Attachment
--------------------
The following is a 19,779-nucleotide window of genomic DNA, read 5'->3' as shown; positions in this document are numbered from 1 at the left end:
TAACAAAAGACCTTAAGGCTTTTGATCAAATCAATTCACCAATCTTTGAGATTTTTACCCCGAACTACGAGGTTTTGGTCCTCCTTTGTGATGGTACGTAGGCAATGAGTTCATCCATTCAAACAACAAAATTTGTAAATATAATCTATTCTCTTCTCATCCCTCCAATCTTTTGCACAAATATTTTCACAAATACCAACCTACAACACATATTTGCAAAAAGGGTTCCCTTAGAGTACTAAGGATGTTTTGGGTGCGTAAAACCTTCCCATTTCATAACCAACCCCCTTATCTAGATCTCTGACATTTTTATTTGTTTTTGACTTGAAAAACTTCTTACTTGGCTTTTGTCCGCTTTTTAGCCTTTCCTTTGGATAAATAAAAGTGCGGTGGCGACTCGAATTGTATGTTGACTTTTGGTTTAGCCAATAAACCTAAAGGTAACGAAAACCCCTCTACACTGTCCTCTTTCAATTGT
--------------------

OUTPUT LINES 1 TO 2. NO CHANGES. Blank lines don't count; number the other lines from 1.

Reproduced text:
The following is a 19,779-nucleotide window of genomic DNA, read 5'->3' as shown; positions in this document are numbered from 1 at the left end:
TAACAAAAGACCTTAAGGCTTTTGATCAAATCAATTCACCAATCTTTGAGATTTTTACCCCGAACTACGAGGTTTTGGTCCTCCTTTGTGATGGTACGTAGGCAATGAGTTCATCCATTCAAACAACAAAATTTGTAAATATAATCTATTCTCTTCTCATCCCTCCAATCTTTTGCACAAATATTTTCACAAATACCAACCTACAACACATATTTGCAAAAAGGGTTCCCTTAGAGTACTAAGGATGTTTTGGGTGCGTAAAACCTTCCCATTTCATAACCAACCCCCTTATCTAGATCTCTGACATTTTTATTTGTTTTTGACTTGAAAAACTTCTTACTTGGCTTTTGTCCGCTTTTTAGCCTTTCCTTTGGATAAATAAAAGTGCGGTGGCGACTCGAATTGTATGTTGACTTTTGGTTTAGCCAATAAACCTAAAGGTAACGAAAACCCCTCTACACTGTCCTCTTTCAATTGT